Evaluation of the cloud vertical structure from radar observations.

Vertical profiles of reflectivity (dBZ) measurements from C-band weather radar are presented (Fig. 9) in the form of frequency-by-altitude display (FAD) (Yuter and Houze 1995) and following the analysis procedure introduced by Geerts et al. (2010). The methodology, described in Supplement B3, uses 276 randomized samples, 151 seeded and 125 not seeded (1 seed and 3 no-seed samples were without radar observation, thus making 150 seed and 122 no-seed samples from radar for evaluation). The maximum percentage of reflectivity pixels (more than 45%) lie below the 10 dBZ range and 4 km height in both seed (Fig. 9a) and no-seed (Fig. 9b) cases. The lower region (below 4 km) has about 63% of cloud pixels in seed samples and 68% in the no-seed samples. Comparing higher-altitude values (above the freezing level of 5 km), the seed cases have more pixels than no-seed cases.

Fig. 9.
Fig. 9.

FAD diagram of reflectivity values of seed and no-seed cases. (a) Occurrences of cloud pixels at 1 dBZ bin interval against height AGL for seed cases. The data presence (%) at each height is shown in the upper abscissa. The mean reflectivity profile is also shown. This analysis includes all the profiles in the downwind direction from seed time to the 1-h interval. (b) As in (a), but for no-seed cases. (c) The difference between data in (a) and (b), i.e., seed − no seed; the average profiles from (a) and (b) are also shown. (d) The relative change in rain rate (seed − no seed)/no seed.

Citation: Bulletin of the American Meteorological Society 104, 11; 10.1175/BAMS-D-21-0291.1

Figure 9c is the difference between the seed and no-seed number frequencies (i.e., Fig. 9b pixel frequency subtracted from Fig. 9a pixel frequency). Negative (positive) numbers in the boxes in Fig. 9c indicate a reduction (increase) in cloud pixels within the marked region. Whereas the lower altitudes below 4 km largely show a reduction in the number of pixels, the higher altitudes show an increase in number of cloud pixels. Also shown in Fig. 9c is the average reflectivity profile in seed and no-seed cases. Although the difference in the number of pixels shows positive or negative, the mean reflectivities remained slightly higher in seeded cases. Figure 9d is the relative change in rain rate derived from the radar, calculated as (seed − no seed)/no seed. The rain rate (R; mm h−1) is calculated using the standard Marshall–Palmer relation Z = 200R1.6, and it is shown in the upper abscissa of Fig. 9d. This may be different for the different rain types, and a unified relationship may be established.

The hygroscopic seeding with a large CCN may initiate raindrops very close to the cloud base, while the small CCN may delay precipitation as per our seeding hypothesis. This also leads to the appearance of higher LWC at higher altitudes, and crossing the freezing level introduces more ice particles. The seeded sample analysis showed enhancement of more pixels in higher reflectivity (>25 dBZ) at higher altitudes. The rain rate relative enhancement in the region between 5 and 10 km is 21% and 34%, respectively, for the reflectivity <25 and >25 dBZ. The enhancement of condensate is in line with the seeding hypothesis (note that the opposite was true in the upwind region of seeding with a relative reduction in the rain rates). Though FAD is a useful analysis for seed no-seed comparisons, the Ka-band radar used in Geerts et al. (2010) is more sensitive for smaller cloud drops than the C-band radar used in our study. Some of the small differences here (especially near the surface) are possibly weak-echo attributes and need further research.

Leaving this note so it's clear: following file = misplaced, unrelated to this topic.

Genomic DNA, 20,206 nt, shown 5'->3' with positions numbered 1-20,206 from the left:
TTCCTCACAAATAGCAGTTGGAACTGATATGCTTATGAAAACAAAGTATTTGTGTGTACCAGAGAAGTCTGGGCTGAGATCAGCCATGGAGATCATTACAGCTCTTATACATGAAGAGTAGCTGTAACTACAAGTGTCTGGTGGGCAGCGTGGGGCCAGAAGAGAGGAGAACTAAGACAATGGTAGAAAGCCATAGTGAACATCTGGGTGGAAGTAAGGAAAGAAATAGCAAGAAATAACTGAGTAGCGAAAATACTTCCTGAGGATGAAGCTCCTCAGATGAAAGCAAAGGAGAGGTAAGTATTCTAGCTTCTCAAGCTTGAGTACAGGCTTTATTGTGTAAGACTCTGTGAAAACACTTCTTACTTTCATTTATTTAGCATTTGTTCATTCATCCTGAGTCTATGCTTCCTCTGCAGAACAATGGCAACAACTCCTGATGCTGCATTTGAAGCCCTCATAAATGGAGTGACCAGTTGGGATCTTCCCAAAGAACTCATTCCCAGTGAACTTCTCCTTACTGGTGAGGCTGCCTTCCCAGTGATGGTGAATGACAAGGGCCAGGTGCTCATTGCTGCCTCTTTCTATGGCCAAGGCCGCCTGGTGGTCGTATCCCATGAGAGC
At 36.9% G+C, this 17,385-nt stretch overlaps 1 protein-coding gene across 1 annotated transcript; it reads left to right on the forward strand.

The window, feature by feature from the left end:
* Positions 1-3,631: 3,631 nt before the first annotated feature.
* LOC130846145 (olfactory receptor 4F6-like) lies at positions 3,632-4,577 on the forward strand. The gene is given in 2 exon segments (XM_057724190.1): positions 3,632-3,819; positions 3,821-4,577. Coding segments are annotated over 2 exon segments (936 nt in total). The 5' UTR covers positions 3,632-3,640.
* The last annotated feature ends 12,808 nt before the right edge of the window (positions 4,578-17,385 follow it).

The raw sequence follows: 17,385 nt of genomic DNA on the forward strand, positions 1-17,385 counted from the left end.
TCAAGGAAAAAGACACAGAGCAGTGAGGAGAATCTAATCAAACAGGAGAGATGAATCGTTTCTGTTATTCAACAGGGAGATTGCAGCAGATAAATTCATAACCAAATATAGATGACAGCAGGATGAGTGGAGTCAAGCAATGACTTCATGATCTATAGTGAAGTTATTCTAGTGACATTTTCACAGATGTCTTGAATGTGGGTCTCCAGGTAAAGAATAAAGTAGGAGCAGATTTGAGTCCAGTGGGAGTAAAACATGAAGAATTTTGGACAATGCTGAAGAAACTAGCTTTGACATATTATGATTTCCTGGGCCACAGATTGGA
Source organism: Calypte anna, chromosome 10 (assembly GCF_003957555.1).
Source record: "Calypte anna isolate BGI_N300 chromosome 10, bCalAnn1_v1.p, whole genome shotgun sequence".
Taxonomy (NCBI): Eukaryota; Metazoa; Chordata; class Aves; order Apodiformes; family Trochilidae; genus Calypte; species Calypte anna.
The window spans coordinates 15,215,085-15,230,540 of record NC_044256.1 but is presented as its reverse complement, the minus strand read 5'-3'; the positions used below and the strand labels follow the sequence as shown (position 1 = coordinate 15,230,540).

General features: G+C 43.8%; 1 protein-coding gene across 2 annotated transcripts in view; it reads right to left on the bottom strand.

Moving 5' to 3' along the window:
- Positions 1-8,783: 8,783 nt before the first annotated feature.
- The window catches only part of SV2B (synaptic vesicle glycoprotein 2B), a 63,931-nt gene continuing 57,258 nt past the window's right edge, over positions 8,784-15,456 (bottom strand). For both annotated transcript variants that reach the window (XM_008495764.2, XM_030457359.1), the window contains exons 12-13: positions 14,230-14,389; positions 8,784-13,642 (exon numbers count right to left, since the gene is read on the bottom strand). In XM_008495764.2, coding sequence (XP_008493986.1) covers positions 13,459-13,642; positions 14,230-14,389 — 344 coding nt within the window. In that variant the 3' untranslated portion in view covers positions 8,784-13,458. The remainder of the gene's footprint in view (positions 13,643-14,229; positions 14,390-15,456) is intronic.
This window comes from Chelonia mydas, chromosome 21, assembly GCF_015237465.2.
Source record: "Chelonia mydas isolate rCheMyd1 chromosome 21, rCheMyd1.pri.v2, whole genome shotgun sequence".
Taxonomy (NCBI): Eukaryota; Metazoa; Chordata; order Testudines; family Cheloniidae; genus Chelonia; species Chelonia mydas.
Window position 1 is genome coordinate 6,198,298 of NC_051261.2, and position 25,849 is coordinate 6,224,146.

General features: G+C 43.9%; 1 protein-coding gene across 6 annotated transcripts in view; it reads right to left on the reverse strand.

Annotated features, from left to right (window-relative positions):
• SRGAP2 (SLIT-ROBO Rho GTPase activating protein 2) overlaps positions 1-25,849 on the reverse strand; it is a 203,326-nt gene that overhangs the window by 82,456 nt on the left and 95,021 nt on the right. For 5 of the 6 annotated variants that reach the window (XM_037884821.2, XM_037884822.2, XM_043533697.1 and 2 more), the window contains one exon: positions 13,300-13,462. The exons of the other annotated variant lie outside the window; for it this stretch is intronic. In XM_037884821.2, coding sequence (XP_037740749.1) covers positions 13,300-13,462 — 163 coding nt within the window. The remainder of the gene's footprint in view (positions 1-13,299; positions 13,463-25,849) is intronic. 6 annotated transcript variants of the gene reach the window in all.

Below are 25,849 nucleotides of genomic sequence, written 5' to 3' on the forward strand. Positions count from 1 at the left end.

Collocated ARG and radar rainfall.

The rain rate data from the ARG are taken from the 10 × 10 km2 region in the downwind sector (based on the radar Doppler winds) of the seeded location. This analysis relies on the availability of ARGs within this region (details of the method for selecting the ARGs in the sector are provided in Supplement B4). Radar data are taken at every 3 × 3 km2 area with ARG location at the center for this analysis. The radar rainfall is calculated using the Marshall–Palmer relationship, Z = 200R1.6. The calculated rainfall is again bias corrected.

Ten minutes of rainfall are accumulated every 2 h for each ARG and for each randomized sample. ARG observations were available in the downwind sector for 104 seed and 91 no-seed samples. The average rain rate over 2 h for each randomized case is calculated from the available ARGs in the downwind region of 100 km2. However, ARG data were available with 44 seed and 42 no-seed samples in this region. The mean rainfall per 2 h per sample is 0.5 ± 1.57 mm for seed samples and 0.36 ± 1.7 mm for no-seed samples. Similarly, the respective mean rainfall over 2 h from radar (at ARG locations) for the seed sample is 0.63 ± 0.99 mm, and for the no-seed sample, 0.51 ± 1.14 mm. Accumulated rainfall over 2 h for 44 seed and 42 no-seed randomized samples are 22.2 and 15.2 mm in the case of ARG, and for radar, the respective values of seed and no-seed are 27.85 and 21.54 mm. The relative enhancement of rainfall with ARG is 46.05% and with collocated radar is 29.29%.

Significance tests.